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Marion Wyllie Celebrates 103

Marion Wyllie’s latest publication, Blossoms on An Aged Tree, was launched at Ginger Press in Owen Sound on her 103rd birthday, October 26, 2009, where several of her friends gathered to celebrate with her. The poems and stories in the book were penned since her 100th birthday, adding to her body of work. This includes several publications as well as My Nine Lives, a memoir based on the first nine decades of her life, and a supplement covering the decade since. Here is her speech requested by Publisher Maryann Thomas.
“First, thank you to all of you for being here, and to Maryann for being my publisher extraordinaire; and for all the people, past and present, who have encouraged and helped me in my writing efforts. My only regret is that I haven’t achieved as much as they seemed to hope for me.
“When Maryann asked me to speak a few words she gave me one word for a topic — longevity. Now, I have two dictionaries but both of them are large, cumbersome volumes to handle. So I looked into my pocket thesaurus; it doesn’t give the meanings, just synonyms
“The only synonym for longevity was survival! I’m a survivor. Hallelujah! If we have lived a life of any length we have survived a number of things — some of us have survived cancer or heart attacks or all of the childhood diseases.
“People often ask me what is my secret. If there is a secret it hasn’t been revealed to me. I put people off by saying – it’s all in the genes. But genes are not the whole answer. Children of the same parents can have very different life spans. One would suppose them to have the same genes. It seems to me the most important thing is not the length of a life but the quality of life. There are so many things to enjoy, so many good causes to espouse, so many interesting people to meet.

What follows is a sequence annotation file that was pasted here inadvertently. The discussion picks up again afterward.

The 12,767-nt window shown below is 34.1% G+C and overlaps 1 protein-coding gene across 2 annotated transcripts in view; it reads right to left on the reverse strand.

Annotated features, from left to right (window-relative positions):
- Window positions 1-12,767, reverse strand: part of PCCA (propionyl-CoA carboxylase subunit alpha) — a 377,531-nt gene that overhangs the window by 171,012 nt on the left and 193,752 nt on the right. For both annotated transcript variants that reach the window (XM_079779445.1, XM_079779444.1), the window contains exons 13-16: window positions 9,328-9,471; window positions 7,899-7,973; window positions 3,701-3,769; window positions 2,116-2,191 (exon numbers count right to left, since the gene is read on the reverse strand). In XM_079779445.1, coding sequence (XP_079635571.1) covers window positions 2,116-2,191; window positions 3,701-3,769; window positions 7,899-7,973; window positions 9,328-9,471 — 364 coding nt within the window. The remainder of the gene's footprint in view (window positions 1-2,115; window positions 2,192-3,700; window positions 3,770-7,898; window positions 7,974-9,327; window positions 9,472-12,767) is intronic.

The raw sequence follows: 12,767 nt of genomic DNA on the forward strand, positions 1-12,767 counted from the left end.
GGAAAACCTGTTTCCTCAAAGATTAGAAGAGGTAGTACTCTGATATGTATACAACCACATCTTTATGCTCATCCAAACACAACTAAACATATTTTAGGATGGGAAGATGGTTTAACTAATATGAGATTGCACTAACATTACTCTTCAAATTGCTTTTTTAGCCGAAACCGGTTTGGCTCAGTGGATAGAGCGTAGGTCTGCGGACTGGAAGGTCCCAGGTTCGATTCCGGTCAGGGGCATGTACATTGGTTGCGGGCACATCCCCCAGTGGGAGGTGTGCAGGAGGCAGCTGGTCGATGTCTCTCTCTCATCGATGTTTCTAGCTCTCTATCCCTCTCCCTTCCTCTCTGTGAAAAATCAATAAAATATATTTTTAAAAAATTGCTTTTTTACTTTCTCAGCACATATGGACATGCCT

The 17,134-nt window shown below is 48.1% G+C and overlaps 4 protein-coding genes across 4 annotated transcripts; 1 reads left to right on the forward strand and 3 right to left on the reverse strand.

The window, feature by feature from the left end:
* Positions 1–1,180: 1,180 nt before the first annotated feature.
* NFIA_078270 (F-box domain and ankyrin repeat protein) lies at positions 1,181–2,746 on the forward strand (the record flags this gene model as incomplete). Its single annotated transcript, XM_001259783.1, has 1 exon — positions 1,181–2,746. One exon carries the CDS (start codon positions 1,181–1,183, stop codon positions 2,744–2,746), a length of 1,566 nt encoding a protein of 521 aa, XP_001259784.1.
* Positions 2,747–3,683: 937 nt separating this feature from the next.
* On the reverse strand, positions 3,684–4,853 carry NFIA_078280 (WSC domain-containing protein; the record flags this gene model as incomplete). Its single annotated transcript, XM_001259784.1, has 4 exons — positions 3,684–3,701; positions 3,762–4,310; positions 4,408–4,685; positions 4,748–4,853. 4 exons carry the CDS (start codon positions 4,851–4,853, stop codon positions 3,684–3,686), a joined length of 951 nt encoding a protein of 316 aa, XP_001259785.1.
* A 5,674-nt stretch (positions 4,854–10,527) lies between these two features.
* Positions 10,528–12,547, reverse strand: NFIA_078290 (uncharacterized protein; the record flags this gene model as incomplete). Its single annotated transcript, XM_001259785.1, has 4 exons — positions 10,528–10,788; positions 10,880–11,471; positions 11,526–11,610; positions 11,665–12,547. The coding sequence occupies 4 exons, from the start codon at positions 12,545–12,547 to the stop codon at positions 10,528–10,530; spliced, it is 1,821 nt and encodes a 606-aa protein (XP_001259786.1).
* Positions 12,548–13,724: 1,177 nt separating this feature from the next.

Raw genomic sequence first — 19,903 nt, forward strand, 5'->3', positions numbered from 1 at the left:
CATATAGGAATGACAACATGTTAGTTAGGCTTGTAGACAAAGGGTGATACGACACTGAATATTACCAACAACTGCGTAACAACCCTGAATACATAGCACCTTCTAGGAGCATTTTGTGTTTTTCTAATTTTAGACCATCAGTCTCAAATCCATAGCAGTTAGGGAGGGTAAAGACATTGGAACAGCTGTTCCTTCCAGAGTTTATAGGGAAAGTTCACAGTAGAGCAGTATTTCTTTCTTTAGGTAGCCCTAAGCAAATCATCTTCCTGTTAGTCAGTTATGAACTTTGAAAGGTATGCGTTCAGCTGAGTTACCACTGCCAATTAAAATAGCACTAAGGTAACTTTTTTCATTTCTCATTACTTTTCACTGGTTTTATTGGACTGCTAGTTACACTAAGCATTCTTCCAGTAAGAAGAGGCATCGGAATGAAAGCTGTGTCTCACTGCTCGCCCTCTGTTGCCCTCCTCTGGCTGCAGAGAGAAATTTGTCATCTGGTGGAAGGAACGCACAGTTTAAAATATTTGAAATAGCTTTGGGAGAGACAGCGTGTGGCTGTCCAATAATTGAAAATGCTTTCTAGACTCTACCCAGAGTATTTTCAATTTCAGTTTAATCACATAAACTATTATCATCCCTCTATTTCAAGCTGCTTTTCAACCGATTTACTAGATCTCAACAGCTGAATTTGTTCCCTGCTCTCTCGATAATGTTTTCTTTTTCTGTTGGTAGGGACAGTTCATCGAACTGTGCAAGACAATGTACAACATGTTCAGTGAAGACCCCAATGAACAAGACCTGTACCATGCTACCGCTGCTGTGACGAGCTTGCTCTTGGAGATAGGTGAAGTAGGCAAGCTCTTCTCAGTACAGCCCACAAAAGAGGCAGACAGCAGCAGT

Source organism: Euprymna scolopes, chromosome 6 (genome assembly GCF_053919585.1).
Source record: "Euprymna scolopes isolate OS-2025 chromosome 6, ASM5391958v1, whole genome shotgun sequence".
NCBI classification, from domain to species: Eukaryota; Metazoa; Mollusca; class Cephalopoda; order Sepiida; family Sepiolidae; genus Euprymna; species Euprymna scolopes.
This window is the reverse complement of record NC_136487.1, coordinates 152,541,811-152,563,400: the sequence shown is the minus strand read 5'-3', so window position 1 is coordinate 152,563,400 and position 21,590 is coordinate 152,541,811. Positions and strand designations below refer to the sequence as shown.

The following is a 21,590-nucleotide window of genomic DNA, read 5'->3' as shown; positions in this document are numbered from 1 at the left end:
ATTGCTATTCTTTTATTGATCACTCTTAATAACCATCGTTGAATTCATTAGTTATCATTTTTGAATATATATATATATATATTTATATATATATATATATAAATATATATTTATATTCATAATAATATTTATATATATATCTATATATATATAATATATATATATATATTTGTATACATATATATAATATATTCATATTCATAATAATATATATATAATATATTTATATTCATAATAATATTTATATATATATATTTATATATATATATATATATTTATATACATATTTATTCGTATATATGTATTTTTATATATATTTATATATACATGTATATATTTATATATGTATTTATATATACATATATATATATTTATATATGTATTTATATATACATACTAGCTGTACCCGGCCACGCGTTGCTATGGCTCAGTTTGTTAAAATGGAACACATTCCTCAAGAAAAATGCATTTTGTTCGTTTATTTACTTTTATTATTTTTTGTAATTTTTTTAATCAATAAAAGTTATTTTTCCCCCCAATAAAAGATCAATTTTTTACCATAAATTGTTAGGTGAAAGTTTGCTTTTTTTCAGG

“Of course life is uncertain. I look around me where I live and see so many people whose lives have sadly changed with age. If they had once envisioned how they are now, they would have been appalled. It is a constant reminder that I do not know what a stroke or the onset of Alzheimer’s disease might do to me by next year — or by tomorrow. So it behooves me to enjoy small pleasures, to emulate the patience and kindness of our caregivers, to look kindly on all my fellow humans. It’s not that hard to smile, to wave or say good morning, or laugh at someone’s stale joke.
“The more I think of longevity the less I think of it. I mean the length of a life is not as important as the quality of it. It’s what we do with the time allotted to us that matters. I have not studied comparative religions, though it must be a fascinating study, but from the little I know of others, I believe the Christian religion is the one that best meets my spiritual needs. It’s like an anchor. By that I don’t mean to keep me stuck in one place. I can hoist anchor and move on. But like a ship, I don’t leave the anchor behind. It goes with me to steady me for whatever may be coming next.
“As I looked up longevity in the thesaurus, my eye strayed down a line or two. The next word I saw was Longwinded. Thus endeth the sermon”.
Marion Fields Wylllie

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